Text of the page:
Recommendation 45: We suggest considering daily chest radiographs only in selected cases under specific clinical indications.

Level of evidence: Good

Strength of recommendation: C

Two meta-analyses have concluded that routine chest radiographs offer no advantage over clinically indicated radiographs in cardiothoracic surgery patients (Sepehripour et al. 2012; Reeb et al. 2013). In one of these analyses, pulmonary pathology was detected in 2–40% of routine chest radiographs, compared with 79% (P = 0.005) of radiographs that were taken only when clinically indicated (Sepehripour et al. 2012). Furthermore, a prospective comparative study in cardiothoracic surgery patients in an ICU/post-ICU ward showed that the elimination of daily routine chest radiographs reduced the total number of radiographs per patient per day in the ICU, but had no effect on chest radiography practice in the post-ICU ward (Mets et al. 2007). There is also evidence that chest radiographs are poor predictors of postoperative complications in patients undergoing lung resection. In a retrospective chart review of 86 patients undergoing VATS lung resection, the sensitivity and specificity of chest radiographs for pulmonary complications ranged from 0–100% and 58–97%, respectively, depending on the reviewer, and there was only slight overall agreement between reviewers (Troquay et al. 2013). For these reasons, we suggest considering daily chest radiographs only in selected patients. Bedside, lung ultrasound may also be useful in some patients (Chiappetta et al. 2018; Touw et al. 2018).

Recommendation 46: We do not recommend the routine use of either continuous positive airway pressure (CPAP) or non invasive ventilation (NIV) to prevent postoperative pulmonary complications, prolonged length of stay, and mortality (both in ICU and in hospital) in patients undergoing major thoracic surgery. CPAP or NIV could be considered on a case by case basis in selected high-risk patients.

Level of evidence: Poor

Strength of recommendation: D

Postoperative pulmonary complications are the principal cause of mortality and morbidity after lung resection (Torres et al. 2019). Acute respiratory failure has been reported to occur in 2–30% of patients after lung resection (Lorut et al. 2014), and overall pulmonary complication rates have been reported to be as high as 49% (Nery et al. 2012). Because prolonged invasive mechanical ventilation has been shown to be an important risk factor for such complications, prophylactic non-invasive ventilation (NIV) has been proposed as a means of reducing this intubation-related risk (Riviere et al. 2011).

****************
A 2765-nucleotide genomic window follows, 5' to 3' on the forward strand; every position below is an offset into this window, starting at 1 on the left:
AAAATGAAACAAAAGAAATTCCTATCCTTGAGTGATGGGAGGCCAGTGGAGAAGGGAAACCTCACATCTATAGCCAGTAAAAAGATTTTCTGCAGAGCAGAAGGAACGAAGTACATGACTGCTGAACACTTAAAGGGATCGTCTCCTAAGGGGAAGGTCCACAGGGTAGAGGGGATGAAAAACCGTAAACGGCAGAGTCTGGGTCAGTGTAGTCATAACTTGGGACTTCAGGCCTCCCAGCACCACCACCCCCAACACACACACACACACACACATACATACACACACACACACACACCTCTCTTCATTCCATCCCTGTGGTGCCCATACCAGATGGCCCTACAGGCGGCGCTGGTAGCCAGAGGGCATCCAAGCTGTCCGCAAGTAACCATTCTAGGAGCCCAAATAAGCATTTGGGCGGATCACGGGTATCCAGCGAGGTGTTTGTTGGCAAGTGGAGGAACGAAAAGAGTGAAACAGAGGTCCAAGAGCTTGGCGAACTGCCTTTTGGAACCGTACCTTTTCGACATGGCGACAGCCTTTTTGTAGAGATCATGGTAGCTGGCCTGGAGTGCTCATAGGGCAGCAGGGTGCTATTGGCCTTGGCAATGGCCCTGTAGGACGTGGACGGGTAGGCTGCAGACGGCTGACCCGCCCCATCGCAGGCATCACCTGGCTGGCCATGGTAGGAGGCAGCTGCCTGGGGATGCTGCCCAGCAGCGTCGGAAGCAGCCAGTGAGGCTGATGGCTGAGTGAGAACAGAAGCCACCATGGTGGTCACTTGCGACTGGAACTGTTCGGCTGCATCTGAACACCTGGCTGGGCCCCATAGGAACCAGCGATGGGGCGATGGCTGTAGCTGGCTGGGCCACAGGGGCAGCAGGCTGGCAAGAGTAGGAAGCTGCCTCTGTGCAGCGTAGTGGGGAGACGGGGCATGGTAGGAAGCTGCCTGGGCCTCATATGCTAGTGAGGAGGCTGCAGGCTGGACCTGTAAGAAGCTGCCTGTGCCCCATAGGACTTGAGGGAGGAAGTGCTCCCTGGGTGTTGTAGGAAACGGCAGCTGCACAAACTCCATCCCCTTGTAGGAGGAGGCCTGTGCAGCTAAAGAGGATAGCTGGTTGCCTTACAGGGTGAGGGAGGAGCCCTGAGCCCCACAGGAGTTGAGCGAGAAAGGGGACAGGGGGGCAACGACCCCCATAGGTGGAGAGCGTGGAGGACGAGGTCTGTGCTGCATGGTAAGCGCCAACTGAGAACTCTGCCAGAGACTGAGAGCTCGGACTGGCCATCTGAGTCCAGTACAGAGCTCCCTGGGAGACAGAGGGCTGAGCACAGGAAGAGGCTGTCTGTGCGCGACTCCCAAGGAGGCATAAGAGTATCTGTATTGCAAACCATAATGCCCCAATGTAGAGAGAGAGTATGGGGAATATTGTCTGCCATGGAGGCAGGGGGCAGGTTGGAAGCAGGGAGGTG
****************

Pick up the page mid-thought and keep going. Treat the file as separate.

Although NIV offers the potential to improve lung function, unload respiratory muscles and reduce postoperative hypoxemia and atelectasis, randomized controlled trials have not shown consistent evidence that the addition of either NIV or continuous positive airway pressure (CPAP) to standard medical therapy offers no significant benefit (Lorut et al. 2014; Nery et al. 2012; Aguilo et al. 1997; Barbagallo et al. 2012; Danner et al. 2012; Garutti et al. 2014; Liao et al. 2010; Perrin et al. 2007). In a recent Cochrane review of eight trials involving a total of 486 patients, there were no significant differences between patients receiving NIV and control groups in terms of pulmonary complications (RR 1.03, 95% CI 0.72–1.47), intubation rates (RR 0.55, 95% CI 0.25–1.00), mortality (RR 0.60, 95% CI 0.24–1.53), length of ICU stay (mean difference − 0.75 days, 95% CI − 3.93–2.43) or length of hospital stay (mean difference − 0.12 days, 95% CI − 6.15–5.90) (Torres et al. 2019). However, the quality of the evidence was poor, due to the limited number of studies, heterogeneity of the patient populations and of the scheduled ventilator treatment, small sample sizes, and low frequencies of outcomes (Torres et al. 2019). However, it could be speculated that selected patients at higher risk of developing pulmonary complications (e.g., obese patients or patients with COPD, obese, chronic heart failure, or chronic hypersecretion) are likely to benefit from the administration of CPAP or NIV in addition to standard medical and physiotherapy, consistent with the established use of these techniques for the prevention of post-extubation failure (Rochwerg et al. 2017; Scala and Pisani 2018).